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Nature-based solutions

This article introduces Nature-based Solutions as a response to the climate and ecological crises.
© Ben Murphy, University of Glasgow

Nature-based (NbS) solutions are actions that involve people working with nature to address societal challenges, providing benefits for both human well-being and biodiversity. The International Union for Conservation of Nature (IUCN) defines nature-based solutions as “actions to protect, sustainably manage, and restore natural or modified ecosystems, that address societal challenges effectively and adaptively, simultaneously providing human wellbeing and biodiversity benefits”.   

Nature-based solutions could provide 40% of the climate mitigation efforts until 2030 which are needed to stem the global increase in temperature – referencing a 2017 paper that showed they could cover 37% of “cost-effective CO2 mitigation” to keep warming below 2C. NbS not only reduce atmospheric CO2 but provide a myriad of other social and ecological benefits.

For example, fighting the loss of soil biodiversity is key to global food security and the achievement of more than half of the Sustainable Development Goals. Soil biodiversity plays a vital role in the soil ecosystem as soil organisms are responsible for nutrient cycling, regulating the dynamics of soil organic matter, soil carbon sequestration and greenhouse gas emissions, allowing soils to function properly. Soil biodiversity plays a central role in preserving human health through a range of pathways including water purification, climate stabilization, nutrient and food security, and immune regulation. Plants surrounded by biodiverse soils have a greater resilience against pests and diseases. 

Soil depends on the presence of a vast community of living organisms to remain healthy and fertile: these organisms make up soil biodiversity. Soil is a living resource, plants and animals above and below ground depending on the complex processes and interactions taking place in the soil that enable life on Earth. Unfortunately, the attention mainly goes to those species that we can see, while we tend to ignore those under our feet. Plants nurture a whole world of creatures in the soil, that in return feed and protect the plants. 

diagram of soil biodiversity

Source: FAO

To prevent and minimize soil biodiversity loss, farmers and other land users can adopt sustainable soil management practices. Limiting waste by recycling and reusing will minimize the chances of soil pollution and therefore protect soil biodiversity. By sustaining green development and avoiding soil sealing by concrete or asphalt civil society allows soil biodiversity to breathe and be alive. Governments should invest in gathering better knowledge about the status of soil biodiversity and functions, including by region and land cover type. Everyone can provide opportunities to support soil biodiversity around you by enhancing insects and other organisms’ habitats and allowing biomass (branches and leaves) to rot naturally.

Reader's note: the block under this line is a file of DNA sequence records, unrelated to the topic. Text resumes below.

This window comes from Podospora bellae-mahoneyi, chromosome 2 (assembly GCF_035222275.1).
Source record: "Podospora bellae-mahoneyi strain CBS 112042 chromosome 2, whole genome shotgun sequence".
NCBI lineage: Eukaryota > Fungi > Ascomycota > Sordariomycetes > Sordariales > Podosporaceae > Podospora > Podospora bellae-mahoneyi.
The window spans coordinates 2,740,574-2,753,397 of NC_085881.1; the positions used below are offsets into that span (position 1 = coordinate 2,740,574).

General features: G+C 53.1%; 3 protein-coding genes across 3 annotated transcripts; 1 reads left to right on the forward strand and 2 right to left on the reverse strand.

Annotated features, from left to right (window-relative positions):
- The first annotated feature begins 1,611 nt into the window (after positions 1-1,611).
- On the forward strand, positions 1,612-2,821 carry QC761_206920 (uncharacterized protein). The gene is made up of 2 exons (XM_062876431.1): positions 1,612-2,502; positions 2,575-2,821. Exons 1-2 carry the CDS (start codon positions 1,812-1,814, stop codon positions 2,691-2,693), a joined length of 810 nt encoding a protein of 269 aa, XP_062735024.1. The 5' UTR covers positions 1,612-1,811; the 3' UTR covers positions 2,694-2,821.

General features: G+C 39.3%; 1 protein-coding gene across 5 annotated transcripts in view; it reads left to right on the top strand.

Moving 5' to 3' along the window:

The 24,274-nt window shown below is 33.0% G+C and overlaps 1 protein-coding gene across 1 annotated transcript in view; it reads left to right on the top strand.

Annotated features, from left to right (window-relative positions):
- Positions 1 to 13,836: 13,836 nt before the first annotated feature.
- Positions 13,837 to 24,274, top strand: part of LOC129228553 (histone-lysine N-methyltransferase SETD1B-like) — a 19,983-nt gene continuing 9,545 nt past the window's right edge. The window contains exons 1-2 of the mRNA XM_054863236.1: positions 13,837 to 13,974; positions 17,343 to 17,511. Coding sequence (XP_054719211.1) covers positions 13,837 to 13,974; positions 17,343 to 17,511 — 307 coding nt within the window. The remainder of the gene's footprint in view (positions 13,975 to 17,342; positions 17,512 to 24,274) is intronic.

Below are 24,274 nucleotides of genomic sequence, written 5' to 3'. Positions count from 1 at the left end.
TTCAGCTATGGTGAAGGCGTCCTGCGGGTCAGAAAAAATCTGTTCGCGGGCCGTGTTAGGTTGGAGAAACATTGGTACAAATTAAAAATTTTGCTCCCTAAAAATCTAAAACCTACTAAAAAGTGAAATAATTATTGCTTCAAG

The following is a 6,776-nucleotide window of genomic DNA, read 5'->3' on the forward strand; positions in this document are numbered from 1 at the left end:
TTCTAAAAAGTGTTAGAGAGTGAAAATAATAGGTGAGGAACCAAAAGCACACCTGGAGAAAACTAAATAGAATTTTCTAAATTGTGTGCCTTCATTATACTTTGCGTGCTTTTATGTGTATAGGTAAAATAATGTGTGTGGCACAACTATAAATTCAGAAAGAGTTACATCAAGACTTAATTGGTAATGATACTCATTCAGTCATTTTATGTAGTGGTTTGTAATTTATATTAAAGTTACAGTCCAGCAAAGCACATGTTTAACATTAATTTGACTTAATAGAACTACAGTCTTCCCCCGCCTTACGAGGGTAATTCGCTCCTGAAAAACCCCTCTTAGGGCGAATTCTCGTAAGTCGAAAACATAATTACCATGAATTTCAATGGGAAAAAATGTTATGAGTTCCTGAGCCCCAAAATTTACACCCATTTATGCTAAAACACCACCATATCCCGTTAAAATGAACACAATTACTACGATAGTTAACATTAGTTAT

Examples of other nature-based solutions that can help people adapt to climate change impacts include community-led protection, restoration, and management of natural and seminatural ecosystems within river catchments or along coastlines to protect against flooding and erosion; sustainable management of working lands to sustain or enhance crop yields during unpredictable growing conditions; and creation of forests, parks, and wetlands within and around urban areas for cooling and to reduce flood risk and finally, peatland restoration can be a critically important response to the climate crisis.  

NbS are different from offsetting – it’s important to distinguish ‘offsets’ from any NbS definition. That’s because Nature-based Solutions reflect the multiple values of working with nature – protection, restoration and responsible management of our ecosystems. In this sense, biodiversity is key. NbS are about working with nature, by recognising its value and potential. To do this we have to work with local communities and indigenous groups, who have grounded and place-based knowledge of how best to thrive alongside nature. The global north has a lot to learn from communities at the frontline of climate change.  

roadmap to cop15

The road map to #cop15, the history of ecosystem-based approaches, and key events that have taken place over the past 2 decades. 

The term ‘Nature-based Solutions’ was first coined in 2008 by the World Bank and only in the last few years has it become a key part of global policy and business agendas involving net-zero plans. Nature-based solutions bring together blue/green solutions to recognise the multiple benefits nature can have for mitigation and adaptation. Importantly, NbS sit alongside broader ‘systems thinking’ ideas which invoke holistic and interconnected responses to the climate and ecological crises. – seaweed

This is an additional video, hosted on YouTube.

Throughout the rest of the course, we look at various responses to the climate crises. NbS offer one possible way forward. They are by no means perfect, and are complex and contested, but do offer an important step in tackling temperature rise whilst addressing the sustainable development goals. 

© Ben Murphy, University of Glasgow
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